ActionAid Ghana holds workshop on African Charter

By Iddi
Yire/Lilliana Owusu-Akyem, GNA

Accra, Oct. 18, GNA – ActionAid Ghana on
Thursday held an expert meeting on Legal Analysis of the African Charter on
Democracy, Elections and Governance (ACDEG) in Accra to promote the adherence
by states to the principles of democracy and human rights.

It is also to enhance the adherence to rule of
law premised upon the respect and the supremacy of the Constitution and
Constitutional order in the political arrangements of state parties.

The workshop is part of ActionAid Ghana’s
efforts in mobilising civil society support for implementation of the African
governance architecture, popularly known as the European Commission funded
Pan-African Project.

The project is a three-year initiative being
implemented by ActionAid in eight African countries – Ghana, Tanzania,
Mozambique, Zambia, Zimbabwe, Nigeria, Sierra Leone and Uganda.

The objectives of the Legal Analysis include
assessing the Government’s performance and compliance on different areas of
ACDEG in providing an overview of the country’s legal framework and how it is
linked to its overall implementation.

Mr Sumaila Abdul-Rahman, the Country Director
of ActionAid Ghana, said ActionAid was promoting ACDEG’s successful
implementation in Ghana to set the country as a benchmark of political
excellence, inclusive governance and efficient decision-making structure within
Africa and the world.

He said the overall aim of the project was to
increase and strengthen the role civil society organisations played in ensuring
African Union (AU) member states were more democratic and accountable to their

This should be in alignment with legal
instruments, institutions and process as enshrined in the African Governance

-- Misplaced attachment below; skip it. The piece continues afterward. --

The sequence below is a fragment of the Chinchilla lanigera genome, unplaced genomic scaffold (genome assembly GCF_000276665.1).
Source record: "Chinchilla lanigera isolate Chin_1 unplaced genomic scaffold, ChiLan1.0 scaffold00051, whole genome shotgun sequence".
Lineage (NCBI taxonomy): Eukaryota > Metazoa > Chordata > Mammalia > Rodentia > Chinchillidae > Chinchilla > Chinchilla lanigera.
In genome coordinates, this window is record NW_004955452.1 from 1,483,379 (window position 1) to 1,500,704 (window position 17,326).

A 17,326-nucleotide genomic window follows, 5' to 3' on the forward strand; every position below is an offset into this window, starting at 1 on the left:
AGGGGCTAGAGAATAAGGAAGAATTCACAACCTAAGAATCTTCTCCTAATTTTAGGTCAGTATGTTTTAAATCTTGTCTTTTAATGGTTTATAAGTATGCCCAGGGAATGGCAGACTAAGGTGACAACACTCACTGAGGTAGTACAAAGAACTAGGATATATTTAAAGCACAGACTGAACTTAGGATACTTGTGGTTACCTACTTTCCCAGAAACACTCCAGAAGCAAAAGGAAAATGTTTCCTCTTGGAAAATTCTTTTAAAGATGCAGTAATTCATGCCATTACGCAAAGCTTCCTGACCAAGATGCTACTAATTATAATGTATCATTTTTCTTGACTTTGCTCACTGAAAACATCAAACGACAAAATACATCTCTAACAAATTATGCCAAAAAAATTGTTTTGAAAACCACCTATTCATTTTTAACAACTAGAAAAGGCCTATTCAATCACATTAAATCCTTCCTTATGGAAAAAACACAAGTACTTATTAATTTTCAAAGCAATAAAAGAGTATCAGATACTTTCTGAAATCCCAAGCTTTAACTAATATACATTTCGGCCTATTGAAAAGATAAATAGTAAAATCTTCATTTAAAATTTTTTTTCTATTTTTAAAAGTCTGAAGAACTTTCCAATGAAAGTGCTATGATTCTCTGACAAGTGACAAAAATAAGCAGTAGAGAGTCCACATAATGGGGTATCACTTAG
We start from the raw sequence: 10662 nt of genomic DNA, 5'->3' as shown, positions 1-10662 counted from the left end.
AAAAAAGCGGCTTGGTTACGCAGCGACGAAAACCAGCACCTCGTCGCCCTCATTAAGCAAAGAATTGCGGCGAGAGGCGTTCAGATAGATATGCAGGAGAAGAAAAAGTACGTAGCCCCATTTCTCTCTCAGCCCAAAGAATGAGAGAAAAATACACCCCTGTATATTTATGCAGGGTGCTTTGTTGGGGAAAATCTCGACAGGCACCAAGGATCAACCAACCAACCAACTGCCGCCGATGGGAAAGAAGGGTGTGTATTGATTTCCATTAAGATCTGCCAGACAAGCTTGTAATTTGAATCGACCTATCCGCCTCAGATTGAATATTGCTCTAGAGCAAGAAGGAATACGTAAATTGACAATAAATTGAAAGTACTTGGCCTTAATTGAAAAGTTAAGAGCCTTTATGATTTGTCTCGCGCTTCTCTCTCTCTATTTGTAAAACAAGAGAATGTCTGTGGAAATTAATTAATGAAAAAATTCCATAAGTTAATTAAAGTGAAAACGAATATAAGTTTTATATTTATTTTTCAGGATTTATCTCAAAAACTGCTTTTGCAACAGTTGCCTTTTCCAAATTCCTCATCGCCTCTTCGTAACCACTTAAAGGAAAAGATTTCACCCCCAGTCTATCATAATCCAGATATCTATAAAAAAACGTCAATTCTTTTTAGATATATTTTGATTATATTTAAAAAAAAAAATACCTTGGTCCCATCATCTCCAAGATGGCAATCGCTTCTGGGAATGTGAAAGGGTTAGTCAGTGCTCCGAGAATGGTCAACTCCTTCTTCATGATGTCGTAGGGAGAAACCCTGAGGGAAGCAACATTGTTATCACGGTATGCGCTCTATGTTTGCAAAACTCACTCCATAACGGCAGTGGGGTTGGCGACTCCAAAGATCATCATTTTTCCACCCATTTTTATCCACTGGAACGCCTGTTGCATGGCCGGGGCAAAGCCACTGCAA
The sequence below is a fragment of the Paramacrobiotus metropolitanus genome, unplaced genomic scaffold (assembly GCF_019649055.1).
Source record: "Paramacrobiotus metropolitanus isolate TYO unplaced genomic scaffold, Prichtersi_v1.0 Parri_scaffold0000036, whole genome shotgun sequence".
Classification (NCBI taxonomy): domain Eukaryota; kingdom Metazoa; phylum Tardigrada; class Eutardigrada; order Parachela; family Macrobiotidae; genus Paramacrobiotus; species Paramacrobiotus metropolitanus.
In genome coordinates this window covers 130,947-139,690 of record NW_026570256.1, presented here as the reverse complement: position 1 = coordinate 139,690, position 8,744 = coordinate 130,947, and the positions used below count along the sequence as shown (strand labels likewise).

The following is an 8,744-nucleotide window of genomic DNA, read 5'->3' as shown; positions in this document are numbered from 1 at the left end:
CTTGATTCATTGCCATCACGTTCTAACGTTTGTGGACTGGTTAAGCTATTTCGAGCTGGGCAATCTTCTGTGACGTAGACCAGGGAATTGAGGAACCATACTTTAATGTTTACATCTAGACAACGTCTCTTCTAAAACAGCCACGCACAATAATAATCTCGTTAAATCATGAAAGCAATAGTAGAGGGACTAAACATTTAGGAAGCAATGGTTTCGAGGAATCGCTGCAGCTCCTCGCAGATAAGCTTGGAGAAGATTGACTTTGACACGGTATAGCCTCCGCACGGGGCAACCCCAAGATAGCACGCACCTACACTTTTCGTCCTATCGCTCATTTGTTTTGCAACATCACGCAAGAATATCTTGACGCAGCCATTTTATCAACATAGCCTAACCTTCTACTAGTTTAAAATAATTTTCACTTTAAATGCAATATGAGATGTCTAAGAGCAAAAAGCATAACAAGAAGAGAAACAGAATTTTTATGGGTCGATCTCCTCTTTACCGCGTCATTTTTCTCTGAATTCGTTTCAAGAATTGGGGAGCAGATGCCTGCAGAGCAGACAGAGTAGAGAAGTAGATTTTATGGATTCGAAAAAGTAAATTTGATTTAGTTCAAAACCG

Architecture, under which the ACDEG falls.

He said ActionAid Ghana, in partnership with
ActionAid Denmark, had been working at promoting the popularity and
operationalisation of the African Governance Architecture and ACDEG to enhance
effective governance and democracy and guarantee sustainable development and
equality in Ghana and Africa in general.

Mr Abdul-Rahman noted that the ACDEG was
adopted by the AU as a roadmap in 2007 for effective governance, protection of
human rights and enhancement of democracy adding that the Government of Ghana showed
its commitment to the Charter by ratifying it three years later.

However, the promise of government to promote
the Charter had not been totally fulfilled as knowledge of ACDEG and its 53
articles had not been popularised.

He said ActionAid Ghana, in working with other
civil society organisations to promote ACDEG, had conducted a legal analysis of
the status and extent of upholding democratic principles and implementation of
the Charter in Ghana.

It also assessed the various legal frameworks
in relation to ACDEG such as the 1992 Constitution and the Electoral Commission
Act, 1993 (Act 4510).

Mrs Chris Dadzie, a Legal Practitioner/Human
Rights Advocate and Educator, said preliminary legal analysis shows that Ghana
has lots of laws that conform with ACDEG, especially in relation to governance.

She said the 1992 Constitution was replete
with almost all the laws and provisions needed to run good democratic
governance for the country.

She called for the Right to Information Bill
to be passed into law to enhance free and easy access to information. 

Madam Margaret Brew-Ward, the Advocacy and
Campaign Manager of ActionAid Ghana, said apart from the national level
activities, the NGO was also popularising the Charter in their project areas
such as the Volta, Brong Ahafo and the Upper East regions.

He said very few people in Africa knew about
the Charter, which was considered by the AU as very progressive to promote
governance and the rule of law on the Continent.


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